Entries tagged with “Garlic”.
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Fri 6 Nov 2009
There are two reasons why Farmer Boy is my favorite Laura Ingalls Wilder novel, and both of them have to do with the descriptions of the food Almanzo Wilder enjoyed as a boy growing up on the farm. The Wilders spared no expense in describing the food in this novel – and I suppose it should come as no surprise to me today that I loved these descriptions so dearly as a child.
The first reason has to do with the doughnuts Almanzo’s mother made on a regular basis. I’m a lifelong doughnut fan, having grown up around the corner from Wally’s Donuts, a true mom and pop shop that I will tell you more about another time. To me, doughnuts were (okay, still are) food nirvana. Sweet, soft rings of dough topped with frosting and wrapped in fragile squares of waxed paper for me by Wally’s wife; bliss. Still, I knew nothing about how they were made until I read Farmer Boy. I have only recently begun making my own, and I can’t help but picture Almanzo and his mother whenever I slide a doughy ring into the hot oil. What they shared by the stove is timeless, and it is part of why I cook so much today.
The second reason has to do with the pumpkin Almanzo raised for the fair. To ensure maximum size, he devises a way to feed the pumpkin milk as it grows by slitting the stalk just above the chosen pumpkin and inserting a candle wick, the other end of which he places in a small dish of milk. For years, I swore I would attempt the same. One spring followed another and another, and each year my mom and I would plant pumpkins in the garden in our front yard. Somehow, I never got around to tracking down a wick to test the milk-feeding method. Instead, I watched in wonder as the blossoms became little secret orbs hiding beneath the vine’s broad, dusty leaves. It was captivating, a daily treasure every day upon my return from school.
Ever since, I have come to love pumpkins and their related squash brethren as fall’s delivery on a tiny promise that begins in late spring with a hint of a something buried under a leaf. Slowly, so slowly, they burgeon and ripen, developing tough rinds to ward off the elemental torment of months on the ground. They are, to me, a sweet surprise to enjoy as night begins earlier and earlier; the subtle reminder the good things really do come to those who wait.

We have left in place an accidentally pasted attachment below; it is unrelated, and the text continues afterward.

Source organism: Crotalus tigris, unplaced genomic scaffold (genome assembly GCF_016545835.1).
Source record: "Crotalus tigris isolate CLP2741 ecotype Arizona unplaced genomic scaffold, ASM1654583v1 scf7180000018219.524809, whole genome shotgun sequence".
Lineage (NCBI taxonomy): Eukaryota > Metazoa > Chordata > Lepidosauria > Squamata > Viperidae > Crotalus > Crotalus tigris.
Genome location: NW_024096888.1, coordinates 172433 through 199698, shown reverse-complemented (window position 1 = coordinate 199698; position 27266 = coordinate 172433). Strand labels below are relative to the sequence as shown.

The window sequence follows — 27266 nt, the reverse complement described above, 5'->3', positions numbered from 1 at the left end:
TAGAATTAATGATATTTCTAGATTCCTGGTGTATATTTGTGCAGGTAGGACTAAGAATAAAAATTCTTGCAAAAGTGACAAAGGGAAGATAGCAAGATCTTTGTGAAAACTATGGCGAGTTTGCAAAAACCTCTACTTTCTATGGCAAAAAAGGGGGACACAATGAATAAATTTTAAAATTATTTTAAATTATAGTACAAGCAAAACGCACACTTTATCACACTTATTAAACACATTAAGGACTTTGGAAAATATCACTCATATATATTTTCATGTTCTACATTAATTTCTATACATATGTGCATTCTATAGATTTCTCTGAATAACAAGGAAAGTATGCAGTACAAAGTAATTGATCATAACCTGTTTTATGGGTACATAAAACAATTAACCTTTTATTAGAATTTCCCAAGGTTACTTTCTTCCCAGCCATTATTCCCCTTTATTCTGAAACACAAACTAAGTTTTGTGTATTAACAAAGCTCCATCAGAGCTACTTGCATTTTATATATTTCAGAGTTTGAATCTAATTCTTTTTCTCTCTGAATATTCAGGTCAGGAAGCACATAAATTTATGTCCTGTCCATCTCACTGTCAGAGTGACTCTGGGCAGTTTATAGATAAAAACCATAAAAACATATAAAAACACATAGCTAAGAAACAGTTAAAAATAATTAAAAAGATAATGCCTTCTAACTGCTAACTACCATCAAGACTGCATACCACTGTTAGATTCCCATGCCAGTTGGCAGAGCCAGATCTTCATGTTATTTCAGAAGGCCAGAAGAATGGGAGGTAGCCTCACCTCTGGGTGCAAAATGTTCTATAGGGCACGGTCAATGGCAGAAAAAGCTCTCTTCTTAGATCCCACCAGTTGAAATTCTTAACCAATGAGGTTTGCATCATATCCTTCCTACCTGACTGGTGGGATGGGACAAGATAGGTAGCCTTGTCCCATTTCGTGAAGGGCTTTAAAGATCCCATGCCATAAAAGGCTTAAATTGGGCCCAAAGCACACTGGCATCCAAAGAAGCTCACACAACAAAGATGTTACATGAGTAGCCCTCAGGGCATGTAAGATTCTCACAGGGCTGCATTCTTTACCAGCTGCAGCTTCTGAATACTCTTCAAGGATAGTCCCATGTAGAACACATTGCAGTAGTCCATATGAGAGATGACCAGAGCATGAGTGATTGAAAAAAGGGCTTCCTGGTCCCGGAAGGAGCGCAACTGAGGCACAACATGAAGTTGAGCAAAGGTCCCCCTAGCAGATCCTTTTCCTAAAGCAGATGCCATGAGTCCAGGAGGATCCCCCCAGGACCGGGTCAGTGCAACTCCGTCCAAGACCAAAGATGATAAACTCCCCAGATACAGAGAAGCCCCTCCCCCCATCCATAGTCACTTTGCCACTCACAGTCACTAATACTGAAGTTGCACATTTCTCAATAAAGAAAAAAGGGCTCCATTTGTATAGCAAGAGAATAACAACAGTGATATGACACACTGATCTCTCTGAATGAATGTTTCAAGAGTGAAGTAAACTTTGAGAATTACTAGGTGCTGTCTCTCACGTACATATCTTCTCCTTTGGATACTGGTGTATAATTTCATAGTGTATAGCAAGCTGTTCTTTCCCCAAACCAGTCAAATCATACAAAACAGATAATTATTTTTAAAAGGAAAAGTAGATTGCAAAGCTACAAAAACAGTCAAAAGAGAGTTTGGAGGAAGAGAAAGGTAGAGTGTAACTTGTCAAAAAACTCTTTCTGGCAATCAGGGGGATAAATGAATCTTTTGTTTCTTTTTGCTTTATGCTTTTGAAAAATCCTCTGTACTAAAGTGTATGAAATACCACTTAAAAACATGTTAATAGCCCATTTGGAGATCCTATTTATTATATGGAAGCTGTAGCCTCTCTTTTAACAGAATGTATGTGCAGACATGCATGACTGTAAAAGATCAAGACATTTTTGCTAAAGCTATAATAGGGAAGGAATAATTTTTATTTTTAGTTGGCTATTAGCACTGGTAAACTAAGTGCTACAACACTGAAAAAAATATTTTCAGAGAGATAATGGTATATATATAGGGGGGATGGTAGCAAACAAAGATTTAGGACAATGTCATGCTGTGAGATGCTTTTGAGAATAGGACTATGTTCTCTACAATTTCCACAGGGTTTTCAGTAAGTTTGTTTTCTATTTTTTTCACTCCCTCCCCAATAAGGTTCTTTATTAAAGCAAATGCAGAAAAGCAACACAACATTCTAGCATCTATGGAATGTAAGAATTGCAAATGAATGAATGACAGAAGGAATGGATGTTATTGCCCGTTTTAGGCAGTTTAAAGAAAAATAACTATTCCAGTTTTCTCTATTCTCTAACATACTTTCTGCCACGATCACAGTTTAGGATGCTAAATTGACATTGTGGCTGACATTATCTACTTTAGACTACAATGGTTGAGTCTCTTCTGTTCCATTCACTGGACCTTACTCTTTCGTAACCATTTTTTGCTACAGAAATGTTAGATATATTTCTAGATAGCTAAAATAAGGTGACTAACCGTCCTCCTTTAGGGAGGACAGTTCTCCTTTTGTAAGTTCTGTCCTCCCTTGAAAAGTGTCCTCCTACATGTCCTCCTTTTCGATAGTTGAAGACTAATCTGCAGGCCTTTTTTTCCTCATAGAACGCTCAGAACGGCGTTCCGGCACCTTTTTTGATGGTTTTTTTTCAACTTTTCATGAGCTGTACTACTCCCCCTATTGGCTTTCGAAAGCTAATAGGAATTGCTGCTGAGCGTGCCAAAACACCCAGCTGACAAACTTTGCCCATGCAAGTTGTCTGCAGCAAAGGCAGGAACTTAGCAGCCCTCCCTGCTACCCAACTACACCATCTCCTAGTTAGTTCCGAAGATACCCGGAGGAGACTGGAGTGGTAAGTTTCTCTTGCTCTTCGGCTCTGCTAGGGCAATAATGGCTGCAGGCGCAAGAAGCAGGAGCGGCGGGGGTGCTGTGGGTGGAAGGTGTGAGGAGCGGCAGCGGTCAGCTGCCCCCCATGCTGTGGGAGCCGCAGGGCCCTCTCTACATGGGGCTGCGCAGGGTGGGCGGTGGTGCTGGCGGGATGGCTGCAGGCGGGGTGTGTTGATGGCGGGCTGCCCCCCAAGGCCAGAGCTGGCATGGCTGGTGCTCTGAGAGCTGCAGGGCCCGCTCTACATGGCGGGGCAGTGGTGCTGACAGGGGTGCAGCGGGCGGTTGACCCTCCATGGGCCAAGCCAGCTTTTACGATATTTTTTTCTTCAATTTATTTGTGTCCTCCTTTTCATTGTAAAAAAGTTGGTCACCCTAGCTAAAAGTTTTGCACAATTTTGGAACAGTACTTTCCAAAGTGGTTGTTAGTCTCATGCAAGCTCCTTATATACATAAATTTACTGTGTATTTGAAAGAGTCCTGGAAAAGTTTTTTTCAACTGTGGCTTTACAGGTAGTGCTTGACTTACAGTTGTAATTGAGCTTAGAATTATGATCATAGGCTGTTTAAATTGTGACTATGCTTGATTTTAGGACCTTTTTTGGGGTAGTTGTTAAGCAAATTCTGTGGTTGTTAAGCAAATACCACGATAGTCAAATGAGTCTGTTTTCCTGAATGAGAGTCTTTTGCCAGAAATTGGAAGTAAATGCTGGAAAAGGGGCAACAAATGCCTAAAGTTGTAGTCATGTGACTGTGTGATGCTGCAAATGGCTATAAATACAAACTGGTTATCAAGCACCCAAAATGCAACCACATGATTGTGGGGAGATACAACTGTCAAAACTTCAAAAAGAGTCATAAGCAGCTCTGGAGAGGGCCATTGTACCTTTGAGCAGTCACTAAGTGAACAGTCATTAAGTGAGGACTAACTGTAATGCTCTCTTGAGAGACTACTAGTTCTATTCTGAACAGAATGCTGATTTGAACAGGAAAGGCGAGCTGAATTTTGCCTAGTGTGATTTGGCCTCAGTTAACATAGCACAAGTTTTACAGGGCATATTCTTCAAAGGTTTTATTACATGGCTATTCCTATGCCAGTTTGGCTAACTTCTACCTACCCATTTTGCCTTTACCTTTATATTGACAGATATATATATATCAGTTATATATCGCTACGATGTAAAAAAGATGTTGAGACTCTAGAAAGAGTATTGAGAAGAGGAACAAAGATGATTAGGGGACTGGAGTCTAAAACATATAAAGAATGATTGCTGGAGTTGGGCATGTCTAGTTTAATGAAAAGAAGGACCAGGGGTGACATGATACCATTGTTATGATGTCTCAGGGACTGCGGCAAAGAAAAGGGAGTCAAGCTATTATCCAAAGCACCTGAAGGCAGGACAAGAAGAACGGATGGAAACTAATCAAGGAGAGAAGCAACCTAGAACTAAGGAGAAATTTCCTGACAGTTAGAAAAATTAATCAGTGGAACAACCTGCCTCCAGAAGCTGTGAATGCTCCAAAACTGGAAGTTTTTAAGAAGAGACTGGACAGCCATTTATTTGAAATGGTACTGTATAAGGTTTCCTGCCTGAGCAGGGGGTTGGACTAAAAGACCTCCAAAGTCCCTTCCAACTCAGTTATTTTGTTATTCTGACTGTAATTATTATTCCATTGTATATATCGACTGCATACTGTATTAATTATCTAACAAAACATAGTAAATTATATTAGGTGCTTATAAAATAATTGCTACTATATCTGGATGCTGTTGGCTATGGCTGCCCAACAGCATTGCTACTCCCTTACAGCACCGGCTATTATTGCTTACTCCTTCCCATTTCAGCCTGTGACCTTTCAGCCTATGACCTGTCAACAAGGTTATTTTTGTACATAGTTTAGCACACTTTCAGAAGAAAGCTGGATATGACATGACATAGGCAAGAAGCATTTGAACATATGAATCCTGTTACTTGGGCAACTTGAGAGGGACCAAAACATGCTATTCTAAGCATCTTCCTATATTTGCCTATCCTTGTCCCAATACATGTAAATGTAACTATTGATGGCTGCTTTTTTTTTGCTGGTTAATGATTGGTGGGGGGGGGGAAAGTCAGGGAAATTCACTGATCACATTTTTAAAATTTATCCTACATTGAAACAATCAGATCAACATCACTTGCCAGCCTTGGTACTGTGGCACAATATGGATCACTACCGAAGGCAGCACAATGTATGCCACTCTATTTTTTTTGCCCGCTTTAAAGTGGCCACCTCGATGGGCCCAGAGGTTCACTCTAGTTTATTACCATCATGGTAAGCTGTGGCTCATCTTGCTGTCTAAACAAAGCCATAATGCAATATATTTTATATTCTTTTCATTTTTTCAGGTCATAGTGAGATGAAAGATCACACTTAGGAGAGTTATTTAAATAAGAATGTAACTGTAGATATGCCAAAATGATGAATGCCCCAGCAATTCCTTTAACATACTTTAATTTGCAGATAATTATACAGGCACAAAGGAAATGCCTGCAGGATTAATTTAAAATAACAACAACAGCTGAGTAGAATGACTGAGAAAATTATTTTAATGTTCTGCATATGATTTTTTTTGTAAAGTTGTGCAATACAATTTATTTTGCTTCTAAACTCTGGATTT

This recipe comes to me by way of my stepbrother, Brian. He and his lovely wife, Sarah, dazzled the family with it last year in Salt Lake at Thanksgiving. It’s a genuine beauty, both visually and in terms of the delicate layers of flavors. As you know, orange foods occupy a special place in my heart, and this dish is no exception. The spunky little orange cubes are silky and inviting, especially when stippled with a shot of fresh mint. Sweet, tangy, garlicky, and salty, there is something in this dish for every palate.
(Keep reading Honeyed Butternut Squash…)
Thu 16 Jul 2009
Oh dear. I have become a woman who carries a pile of gadgets wherever I go. It started innocently enough – a small cell phone. Then an iPod. Then a Blackberry. Then a Kindle. Then the cell phone died. Then I got an iPhone.
People, I have a phone that farts on command. Sixteen different ways. I’m not sure if this is a sign that we, as a society, have reached a cultural and technological zenith, or if the other three horsemen are going to be pulling up soon, but it pretty much blows my mind either way.
As I type this, I’m sitting on a plane home a quick work trip to Chicago’s strip mall-dotted suburbs with a laptop on the tray table and a bag at my feet full of the aforementioned cadre of gadgets. How is it possible that I have become a person who travels with four different power cords? Heaven forbid one of these things should run out of juice (really, it happened last week during another even shorter trip, and it kind of sucked). If nothing else, the many feet of cords that fill the bottom of my suitcase would have made it possible for me to rappel from the 11th floor of the Hyatt Lisle should the need have arisen. A sort of modern-day Rapunzel. After all, it’s good to have contingency plans.